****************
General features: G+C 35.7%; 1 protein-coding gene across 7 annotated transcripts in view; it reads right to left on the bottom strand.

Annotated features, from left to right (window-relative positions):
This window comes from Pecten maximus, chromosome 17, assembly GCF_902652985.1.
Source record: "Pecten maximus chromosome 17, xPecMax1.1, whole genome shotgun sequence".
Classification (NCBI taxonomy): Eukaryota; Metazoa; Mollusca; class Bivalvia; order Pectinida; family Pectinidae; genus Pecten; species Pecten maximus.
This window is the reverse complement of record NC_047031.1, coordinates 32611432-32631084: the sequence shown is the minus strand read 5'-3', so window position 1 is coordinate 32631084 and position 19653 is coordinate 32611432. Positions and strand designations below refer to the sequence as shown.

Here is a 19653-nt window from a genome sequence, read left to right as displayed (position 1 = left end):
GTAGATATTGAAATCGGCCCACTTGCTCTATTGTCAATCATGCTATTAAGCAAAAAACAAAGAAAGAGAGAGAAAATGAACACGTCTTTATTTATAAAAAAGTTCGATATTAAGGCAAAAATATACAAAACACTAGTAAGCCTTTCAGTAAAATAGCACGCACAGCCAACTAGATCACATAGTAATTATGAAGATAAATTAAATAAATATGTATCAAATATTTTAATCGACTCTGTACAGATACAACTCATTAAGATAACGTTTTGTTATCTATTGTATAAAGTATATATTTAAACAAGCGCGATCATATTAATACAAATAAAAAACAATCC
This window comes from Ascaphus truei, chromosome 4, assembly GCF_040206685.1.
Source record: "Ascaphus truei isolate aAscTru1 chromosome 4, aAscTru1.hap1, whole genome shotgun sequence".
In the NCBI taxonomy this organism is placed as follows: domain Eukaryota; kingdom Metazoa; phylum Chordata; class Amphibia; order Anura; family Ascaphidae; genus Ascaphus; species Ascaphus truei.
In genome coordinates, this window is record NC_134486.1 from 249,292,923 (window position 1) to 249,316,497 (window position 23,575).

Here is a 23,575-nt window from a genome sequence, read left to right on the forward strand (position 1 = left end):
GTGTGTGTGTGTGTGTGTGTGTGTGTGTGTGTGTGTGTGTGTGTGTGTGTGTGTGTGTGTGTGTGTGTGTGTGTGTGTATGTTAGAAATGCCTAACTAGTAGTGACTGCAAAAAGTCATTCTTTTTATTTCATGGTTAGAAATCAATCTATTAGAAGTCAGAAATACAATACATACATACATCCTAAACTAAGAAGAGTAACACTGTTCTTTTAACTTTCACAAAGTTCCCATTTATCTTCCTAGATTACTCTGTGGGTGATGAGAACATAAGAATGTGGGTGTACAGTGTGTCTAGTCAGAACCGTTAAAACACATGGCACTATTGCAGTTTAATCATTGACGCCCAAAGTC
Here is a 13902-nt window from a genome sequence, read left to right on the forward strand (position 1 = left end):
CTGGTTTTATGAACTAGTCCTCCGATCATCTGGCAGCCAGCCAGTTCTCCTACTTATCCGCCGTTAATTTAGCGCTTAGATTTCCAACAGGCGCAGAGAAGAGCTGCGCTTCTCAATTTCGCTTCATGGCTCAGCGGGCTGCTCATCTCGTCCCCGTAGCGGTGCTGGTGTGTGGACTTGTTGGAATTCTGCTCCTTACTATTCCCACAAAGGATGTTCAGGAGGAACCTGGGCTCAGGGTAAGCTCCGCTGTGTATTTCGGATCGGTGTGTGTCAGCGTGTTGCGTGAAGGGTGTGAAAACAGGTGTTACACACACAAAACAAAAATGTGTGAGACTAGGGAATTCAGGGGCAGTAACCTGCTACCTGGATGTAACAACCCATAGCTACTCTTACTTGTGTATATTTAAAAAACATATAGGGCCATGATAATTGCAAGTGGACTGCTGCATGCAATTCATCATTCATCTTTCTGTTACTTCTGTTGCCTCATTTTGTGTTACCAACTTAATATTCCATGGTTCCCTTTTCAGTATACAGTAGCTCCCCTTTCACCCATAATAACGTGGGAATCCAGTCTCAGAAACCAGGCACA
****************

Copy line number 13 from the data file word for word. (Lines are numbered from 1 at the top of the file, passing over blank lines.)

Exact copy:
Here is a 23,575-nt window from a genome sequence, read left to right on the forward strand (position 1 = left end):